Back in London my local bank is being decommissioned. The letter I received explained that more and more people are turning to internet and telephone banking with the result that the footfall in branches has fallen. It suggested we could use the Post Office instead, or go to another branch some two miles away.
There are obviously a couple or three things wrong with that. A bank two miles away is a lot less convenient than one round the corner from where I live. But it also ignores the fact that this was the busiest branch of NatWest I have ever used. Absolutely no sign of reduced footfall there.
Bizarrely, other branches where there are acres of floor space and no queues stay open. I would guess that the author of the letter has never been in our local Post Office, where the queue often snakes out of the door.
I suspect it will be turned into a luxury block of flats. Everything else is.
I have quite a bit of work to do for jobs I accepted with gungho confidence, only to realise once committed that they are somewhat out of my sphere of knowledge. So some mega swotting required. The dusting will have to wait.
But I have come home from Aunt’s with a renewed resolve to clear some of my clutter. The extent of her hoarding is mind boggling. She is keen that we make inroads, but it is quite daunting. I made a start in the kitchen, and she agreed to cull her mugs.
Now she only has around twenty.
The cousins and I went to leave bags at the charity shop and then walked round to Mother’s bungalow. Then we took the route Mother walked early every morning by the cricket field.
She used to have dog biscuits in her pockets, and every dog and dog walker knew her. Later in the day she would walk around the field again, usually with Aunt. They were there so often they were invited to join the cricket club. The fixtures list would arrive in the post. Mother’s understanding of cricket made my own slender knowledge seem encyclopaedic.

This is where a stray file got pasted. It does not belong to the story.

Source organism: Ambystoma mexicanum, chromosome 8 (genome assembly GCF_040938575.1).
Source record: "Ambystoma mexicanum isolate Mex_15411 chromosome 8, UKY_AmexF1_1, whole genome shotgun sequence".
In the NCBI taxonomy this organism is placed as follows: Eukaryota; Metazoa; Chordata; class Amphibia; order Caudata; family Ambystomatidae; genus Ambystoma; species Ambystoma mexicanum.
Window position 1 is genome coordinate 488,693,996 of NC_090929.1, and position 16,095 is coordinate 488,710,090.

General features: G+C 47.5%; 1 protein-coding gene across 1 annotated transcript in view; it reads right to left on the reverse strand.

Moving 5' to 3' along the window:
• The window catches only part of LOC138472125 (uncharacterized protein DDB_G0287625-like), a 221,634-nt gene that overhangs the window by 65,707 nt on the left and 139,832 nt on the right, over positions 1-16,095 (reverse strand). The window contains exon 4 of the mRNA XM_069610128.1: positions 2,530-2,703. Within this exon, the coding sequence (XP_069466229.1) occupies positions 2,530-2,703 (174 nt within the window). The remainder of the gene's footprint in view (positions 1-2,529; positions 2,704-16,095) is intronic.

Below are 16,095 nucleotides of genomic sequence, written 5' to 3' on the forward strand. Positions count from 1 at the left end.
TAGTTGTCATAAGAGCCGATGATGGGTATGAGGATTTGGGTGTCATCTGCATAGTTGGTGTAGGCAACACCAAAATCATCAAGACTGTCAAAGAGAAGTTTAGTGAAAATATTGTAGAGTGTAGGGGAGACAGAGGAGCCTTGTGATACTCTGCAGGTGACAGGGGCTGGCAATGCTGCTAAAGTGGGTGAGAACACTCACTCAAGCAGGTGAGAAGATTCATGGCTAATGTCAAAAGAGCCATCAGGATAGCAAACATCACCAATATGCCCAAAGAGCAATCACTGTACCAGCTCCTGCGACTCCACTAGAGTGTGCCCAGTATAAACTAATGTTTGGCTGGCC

There was a funeral at the church, and the mourners were just leaving, so we waited respectfully and I took some photos of the snowdrops for Aunt.
It’s the church both my parents attended, and where my father’s funeral took place on an equally beautiful day in April 1991. But then there was cherry blossom, not snowdrops.
The walk was great for several reasons. For me it was a memory jogger; for my cousins a chance to see a little of the town and its surroundings; for all three of us, the opportunity to cool down a little. Aunt’s flat is tropical. The heat is relentless yet Aunt is wearing several layers of clothing and worrying that we might be cold. If only.
Back at home I started to worry that Aunt had felt I was pressurising her into parting with her stuff. So was very relieved to speak to her tonight and for her to tell me how pleased she is with the little bit of progress we made.
She says it already seems ages since I was with her, and she’s missing the cat. When this work is done, I shall have to take him to see her again.